Marja Vongerichten may be married to a famous chef (that would be Jean-Georges Vongerichten), but it doesn’t mean she considers herself a foodie. “My biggest torture is to sit at a long meal for two and a half hours,” she tells us. “He took me to the French Laundry years ago and I was there for five and a half hours. I about killed him.” But she admits that she and her husband usually sustain on simple food, not over-the-top tasting menus: “He’s got his favorite little places and I lean towards Koreatown.” It’s something plenty of people will see when her public-television series Kimchi Chronicles makes its nationwide debut this weekend. “It was so much fun shooting,” Vongerichten says. “I got to see my family in Korea, and Jean-Georges was there for a week in May, and I went again in December.” And she assures us that the show is about a whole lot more than just kimchi and Hugh Jackman cameos: “People share their stories. It’s super, super positive.” For more positivity — and, okay, plenty of kimchi — read about everything Marja ate in this week’s New York Diet.
Friday, June 24
I’m not much of a breakfast person, but I had cold Korean cucumber noodles. It’s a dish I make a lot in the summer. I do it with soba noodles. It’s cool and refreshing, and if you don’t have an appetite for anything, it’s a good filler.
Later that day I ate a handful of chips and some chicken wings at karaoke with my mom. Then Jean-Georges came and joined us, and we went to Don’s Bogam. It’s a Korean restaurant on 32nd Street. So I went with JG and my karaoke crew. We had galbi, which is marinated beef, and naengmyeon, which is like a water noodle. It’s a chewy noodle that they put in this broth and season with mustard and vinegar. Oh, and sake.
Saturday, June 25
I had a coffee at West 11th Street Cafe. It’s my friend’s place. Always a large coffee with half-and-half and sugar. And always from 11th Street. I also had a ham, tomato, sprouts, Cheddar cheese, mustard, mayo. And an Arnie Palmer. So that was my lunch-breakfast thing.
Later on Saturday, we were upstate, and invited to a friend’s house for dinner. It was a platter of cheese. Just. Cheese. Which totally stressed my husband out because he has to have three full meals a day. So I told my friend, “My husband’s gonna have a conniption, can we please order a pizza?” So we had a margarita pizza and half a chicken cutlet, with three glasses of Champagne.
Sunday, June 26
Sundays are the days that JG cooks. He throws it down. I had grapefruit juice, three eggs sunny-side-up with shaved Parmesan cheese, and a cup of strawberries from the market.
Then I made lunch. We had a dish called dak bokkeum tang. It’s a spicy chicken stew that JG loves. We had that with rice.
For dinner, we came back to the city and had our usual family dinner with Jean-George’s son Cedric, his wife , and their new baby. We were at Mercer Kitchen. I had a raspberry bellini and two appetizers at once — the sea bass carpaccio, and artichoke with mustard-pickle sauce. Then my entree was skate with asparagus and rice. It had a soy-butter sauce. It was great. My favorite restaurants of my husband’s have to be Spice Market and Mercer. I get weekly cravings for the salami pizza he has at the Mercer, which is just ridiculous.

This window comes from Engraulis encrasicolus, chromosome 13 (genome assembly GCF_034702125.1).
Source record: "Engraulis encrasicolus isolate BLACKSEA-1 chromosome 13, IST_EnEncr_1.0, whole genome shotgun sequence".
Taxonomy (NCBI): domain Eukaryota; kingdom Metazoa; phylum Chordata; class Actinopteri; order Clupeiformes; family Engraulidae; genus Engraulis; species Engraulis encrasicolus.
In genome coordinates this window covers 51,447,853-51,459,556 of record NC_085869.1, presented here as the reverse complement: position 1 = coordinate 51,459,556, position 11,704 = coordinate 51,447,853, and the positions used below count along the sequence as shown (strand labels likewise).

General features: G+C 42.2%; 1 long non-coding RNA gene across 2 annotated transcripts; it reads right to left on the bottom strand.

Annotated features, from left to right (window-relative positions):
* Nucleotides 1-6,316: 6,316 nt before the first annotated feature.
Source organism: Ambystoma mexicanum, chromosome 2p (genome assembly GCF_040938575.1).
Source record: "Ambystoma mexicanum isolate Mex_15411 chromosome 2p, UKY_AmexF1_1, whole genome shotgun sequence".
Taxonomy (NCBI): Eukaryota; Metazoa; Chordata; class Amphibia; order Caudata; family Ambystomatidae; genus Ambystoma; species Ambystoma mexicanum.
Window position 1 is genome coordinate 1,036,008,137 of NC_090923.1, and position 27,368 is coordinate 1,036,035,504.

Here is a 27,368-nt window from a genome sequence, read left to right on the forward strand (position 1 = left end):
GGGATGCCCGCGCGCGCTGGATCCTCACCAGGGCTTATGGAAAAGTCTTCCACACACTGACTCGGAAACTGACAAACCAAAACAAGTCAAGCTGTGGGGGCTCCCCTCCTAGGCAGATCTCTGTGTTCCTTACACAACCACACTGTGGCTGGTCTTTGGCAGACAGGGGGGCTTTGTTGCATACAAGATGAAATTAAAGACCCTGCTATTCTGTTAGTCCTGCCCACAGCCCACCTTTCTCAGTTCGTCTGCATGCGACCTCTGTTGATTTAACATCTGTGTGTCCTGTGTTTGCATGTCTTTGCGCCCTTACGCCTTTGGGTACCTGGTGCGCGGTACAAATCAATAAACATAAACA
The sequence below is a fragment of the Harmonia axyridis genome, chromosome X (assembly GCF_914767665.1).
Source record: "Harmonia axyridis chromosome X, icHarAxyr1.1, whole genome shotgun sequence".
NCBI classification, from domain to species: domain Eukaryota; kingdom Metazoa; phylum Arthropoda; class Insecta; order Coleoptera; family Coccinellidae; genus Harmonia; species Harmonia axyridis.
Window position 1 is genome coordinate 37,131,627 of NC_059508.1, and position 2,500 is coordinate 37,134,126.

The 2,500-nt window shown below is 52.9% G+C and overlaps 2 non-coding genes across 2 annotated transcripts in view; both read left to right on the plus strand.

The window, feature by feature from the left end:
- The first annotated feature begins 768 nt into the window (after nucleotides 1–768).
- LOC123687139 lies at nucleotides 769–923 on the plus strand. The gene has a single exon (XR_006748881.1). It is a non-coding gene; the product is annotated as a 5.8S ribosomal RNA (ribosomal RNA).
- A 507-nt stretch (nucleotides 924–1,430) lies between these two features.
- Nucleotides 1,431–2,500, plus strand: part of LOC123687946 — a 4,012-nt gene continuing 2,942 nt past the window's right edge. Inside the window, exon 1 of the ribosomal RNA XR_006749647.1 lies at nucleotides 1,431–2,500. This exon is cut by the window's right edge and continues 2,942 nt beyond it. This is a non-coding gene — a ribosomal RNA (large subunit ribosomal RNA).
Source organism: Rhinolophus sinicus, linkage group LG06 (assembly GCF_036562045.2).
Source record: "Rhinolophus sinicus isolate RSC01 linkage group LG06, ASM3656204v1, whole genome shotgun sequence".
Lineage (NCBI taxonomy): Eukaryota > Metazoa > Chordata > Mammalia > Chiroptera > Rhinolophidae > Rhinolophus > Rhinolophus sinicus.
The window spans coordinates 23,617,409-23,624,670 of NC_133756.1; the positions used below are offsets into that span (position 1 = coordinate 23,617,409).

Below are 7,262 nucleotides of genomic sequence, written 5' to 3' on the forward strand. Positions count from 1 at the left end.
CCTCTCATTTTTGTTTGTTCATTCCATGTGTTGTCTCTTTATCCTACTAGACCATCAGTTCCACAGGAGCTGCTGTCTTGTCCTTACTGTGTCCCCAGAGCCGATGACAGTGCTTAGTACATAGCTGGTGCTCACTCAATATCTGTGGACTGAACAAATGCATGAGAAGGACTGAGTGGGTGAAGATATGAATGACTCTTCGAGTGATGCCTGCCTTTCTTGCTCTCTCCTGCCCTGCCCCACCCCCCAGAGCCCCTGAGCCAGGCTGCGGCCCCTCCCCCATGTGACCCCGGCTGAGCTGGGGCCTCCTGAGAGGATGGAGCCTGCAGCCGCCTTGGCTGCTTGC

Dinner was past JG’s bedtime, so we didn’t have dessert. Later while I was watching TV and JG was sleeping, I had some Polly-O string cheese. It’s got no taste, but the texture is really good. I only snack at night, and it’s always something savory. Meat and cheese are perfect for me.
Monday, June 27
I actually did have breakfast. I had the maple-vanilla yogurt from Ronnybrook, with strawberry muesli.
Lunch was the photo shoot for this. We went to Kunjip, and the owner really rolled out everything. I’d originally just ordered a spicy beef soup called yukgaejang, but she sent out kimchi pajeon, which is a kimchi pancake, and a cold soybean soup with noodles. There were six different kinds of kimchi, and she sent out spicy pork and stuff for ssam, so assorted lettuce and greens, and paste. It was really good. People should stop playing it safe when it comes to Korean food — stop ordering the bibimbap. Get adventurous and try different things!
Then for dinner I had leftover spicy-chicken stew that I’d made on Sunday, with rice.
Tuesday, June 28
I didn’t have any breakfast. I was at Dylan’s Candy Bar getting some stuff for Chloe, because she had such a good report card.
I went to brgr and had a burger with Cheddar cheese, just classic — lettuce, tomato, onion. And soda’s my weakness, so I had a Dr. Pepper.
We had an event at the Korean Cultural Service for Kimchi Chronicles, and I did a demonstration of a pancake from my cookbook, which was kind of a disaster. The blender didn’t work right, I had a spoon instead of a ladle, and the electric pan they had was all lopsided, so all the oil was on one side. It was just a mess. My very first cooking demonstration. I was like, How hard can this be? I’ve done it on the show. But the magic of editing is just … magic.
I also had some other food there. They had a cucumber kimchi and fried korean rice.
Wednesday, June 29
I went to H Mart in New Jersey and the spicy fish soup with rice and radish kimchi in their food court. And one spicy drumstick. I don’t know if you’ve ever had Korean fried chicken, but this one is off the wall.
That night I made dinner for my cousin who works at Perry Street. I made a Korean dish. It’s mackerel braised with a big Korean daikon, and spicy sauce. And radish kimchi. So I made dinner for the family and ate a little bit. Then I went to Mercer at nine for a real dinner. We had some clams and oysters, and a slice of that salami pizza that I live for, and sea bass carpaccio — I love it. I don’t like a big fuss for dinner, and I like to eat quickly. I guess that’s a Korean thing, because you order and everything comes out at once and it’s super fast.